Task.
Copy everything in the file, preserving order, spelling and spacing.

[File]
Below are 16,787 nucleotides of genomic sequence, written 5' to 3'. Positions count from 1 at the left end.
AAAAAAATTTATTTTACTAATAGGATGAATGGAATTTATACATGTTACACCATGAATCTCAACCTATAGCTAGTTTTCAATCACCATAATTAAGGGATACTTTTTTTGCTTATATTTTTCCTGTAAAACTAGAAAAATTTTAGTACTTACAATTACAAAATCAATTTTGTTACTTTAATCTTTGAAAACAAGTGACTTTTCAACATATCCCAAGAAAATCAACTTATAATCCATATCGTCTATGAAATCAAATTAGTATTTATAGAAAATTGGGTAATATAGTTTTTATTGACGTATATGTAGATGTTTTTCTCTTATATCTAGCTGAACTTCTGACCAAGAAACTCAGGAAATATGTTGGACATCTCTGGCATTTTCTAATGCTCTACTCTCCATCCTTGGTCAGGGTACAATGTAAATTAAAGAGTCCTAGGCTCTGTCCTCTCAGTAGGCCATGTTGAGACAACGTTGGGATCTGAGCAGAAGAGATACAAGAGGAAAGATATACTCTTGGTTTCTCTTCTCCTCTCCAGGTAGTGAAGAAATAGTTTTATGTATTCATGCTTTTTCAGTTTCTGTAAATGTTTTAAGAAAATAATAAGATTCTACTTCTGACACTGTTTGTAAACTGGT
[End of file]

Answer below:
Below are 16,787 nucleotides of genomic sequence, written 5' to 3'. Positions count from 1 at the left end.
AAAAAAATTTATTTTACTAATAGGATGAATGGAATTTATACATGTTACACCATGAATCTCAACCTATAGCTAGTTTTCAATCACCATAATTAAGGGATACTTTTTTTGCTTATATTTTTCCTGTAAAACTAGAAAAATTTTAGTACTTACAATTACAAAATCAATTTTGTTACTTTAATCTTTGAAAACAAGTGACTTTTCAACATATCCCAAGAAAATCAACTTATAATCCATATCGTCTATGAAATCAAATTAGTATTTATAGAAAATTGGGTAATATAGTTTTTATTGACGTATATGTAGATGTTTTTCTCTTATATCTAGCTGAACTTCTGACCAAGAAACTCAGGAAATATGTTGGACATCTCTGGCATTTTCTAATGCTCTACTCTCCATCCTTGGTCAGGGTACAATGTAAATTAAAGAGTCCTAGGCTCTGTCCTCTCAGTAGGCCATGTTGAGACAACGTTGGGATCTGAGCAGAAGAGATACAAGAGGAAAGATATACTCTTGGTTTCTCTTCTCCTCTCCAGGTAGTGAAGAAATAGTTTTATGTATTCATGCTTTTTCAGTTTCTGTAAATGTTTTAAGAAAATAATAAGATTCTACTTCTGACACTGTTTGTAAACTGGT